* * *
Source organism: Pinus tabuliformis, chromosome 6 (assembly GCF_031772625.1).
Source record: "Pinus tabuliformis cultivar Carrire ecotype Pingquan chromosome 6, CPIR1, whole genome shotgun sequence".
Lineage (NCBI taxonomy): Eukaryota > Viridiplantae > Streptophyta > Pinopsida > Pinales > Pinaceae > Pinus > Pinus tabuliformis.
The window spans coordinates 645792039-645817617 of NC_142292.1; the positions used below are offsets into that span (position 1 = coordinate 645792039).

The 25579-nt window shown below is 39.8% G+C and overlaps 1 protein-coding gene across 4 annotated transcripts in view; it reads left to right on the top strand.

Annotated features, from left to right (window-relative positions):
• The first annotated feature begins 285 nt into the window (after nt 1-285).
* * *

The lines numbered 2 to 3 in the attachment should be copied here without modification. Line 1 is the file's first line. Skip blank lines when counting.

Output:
Source record: "Pinus tabuliformis cultivar Carrire ecotype Pingquan chromosome 6, CPIR1, whole genome shotgun sequence".
Lineage (NCBI taxonomy): Eukaryota > Viridiplantae > Streptophyta > Pinopsida > Pinales > Pinaceae > Pinus > Pinus tabuliformis.